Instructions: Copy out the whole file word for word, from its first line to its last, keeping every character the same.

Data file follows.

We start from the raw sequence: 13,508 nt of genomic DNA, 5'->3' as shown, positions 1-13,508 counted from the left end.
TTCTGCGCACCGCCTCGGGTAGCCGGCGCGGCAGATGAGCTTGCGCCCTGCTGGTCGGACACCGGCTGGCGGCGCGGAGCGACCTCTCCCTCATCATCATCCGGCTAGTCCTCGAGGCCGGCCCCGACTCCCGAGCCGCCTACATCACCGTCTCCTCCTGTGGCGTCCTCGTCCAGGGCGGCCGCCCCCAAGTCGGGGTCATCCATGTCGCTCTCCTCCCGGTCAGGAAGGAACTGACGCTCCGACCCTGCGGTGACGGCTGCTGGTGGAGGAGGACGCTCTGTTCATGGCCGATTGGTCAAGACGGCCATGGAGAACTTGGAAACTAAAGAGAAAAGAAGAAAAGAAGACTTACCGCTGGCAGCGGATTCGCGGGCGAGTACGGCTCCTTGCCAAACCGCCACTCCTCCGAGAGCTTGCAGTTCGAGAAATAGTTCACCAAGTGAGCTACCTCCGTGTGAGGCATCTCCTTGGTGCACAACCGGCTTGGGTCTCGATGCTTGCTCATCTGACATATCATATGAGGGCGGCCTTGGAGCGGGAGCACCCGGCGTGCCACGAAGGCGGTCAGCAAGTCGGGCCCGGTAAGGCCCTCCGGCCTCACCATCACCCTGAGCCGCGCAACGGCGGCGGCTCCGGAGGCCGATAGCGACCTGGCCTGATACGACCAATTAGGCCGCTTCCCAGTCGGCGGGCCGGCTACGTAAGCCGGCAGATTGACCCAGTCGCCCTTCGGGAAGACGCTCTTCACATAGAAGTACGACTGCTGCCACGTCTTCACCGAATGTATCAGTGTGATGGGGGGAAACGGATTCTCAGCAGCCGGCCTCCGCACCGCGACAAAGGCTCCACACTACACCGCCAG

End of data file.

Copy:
We start from the raw sequence: 13,508 nt of genomic DNA, 5'->3' as shown, positions 1-13,508 counted from the left end.
TTCTGCGCACCGCCTCGGGTAGCCGGCGCGGCAGATGAGCTTGCGCCCTGCTGGTCGGACACCGGCTGGCGGCGCGGAGCGACCTCTCCCTCATCATCATCCGGCTAGTCCTCGAGGCCGGCCCCGACTCCCGAGCCGCCTACATCACCGTCTCCTCCTGTGGCGTCCTCGTCCAGGGCGGCCGCCCCCAAGTCGGGGTCATCCATGTCGCTCTCCTCCCGGTCAGGAAGGAACTGACGCTCCGACCCTGCGGTGACGGCTGCTGGTGGAGGAGGACGCTCTGTTCATGGCCGATTGGTCAAGACGGCCATGGAGAACTTGGAAACTAAAGAGAAAAGAAGAAAAGAAGACTTACCGCTGGCAGCGGATTCGCGGGCGAGTACGGCTCCTTGCCAAACCGCCACTCCTCCGAGAGCTTGCAGTTCGAGAAATAGTTCACCAAGTGAGCTACCTCCGTGTGAGGCATCTCCTTGGTGCACAACCGGCTTGGGTCTCGATGCTTGCTCATCTGACATATCATATGAGGGCGGCCTTGGAGCGGGAGCACCCGGCGTGCCACGAAGGCGGTCAGCAAGTCGGGCCCGGTAAGGCCCTCCGGCCTCACCATCACCCTGAGCCGCGCAACGGCGGCGGCTCCGGAGGCCGATAGCGACCTGGCCTGATACGACCAATTAGGCCGCTTCCCAGTCGGCGGGCCGGCTACGTAAGCCGGCAGATTGACCCAGTCGCCCTTCGGGAAGACGCTCTTCACATAGAAGTACGACTGCTGCCACGTCTTCACCGAATGTATCAGTGTGATGGGGGGAAACGGATTCTCAGCAGCCGGCCTCCGCACCGCGACAAAGGCTCCACACTACACCGCCAG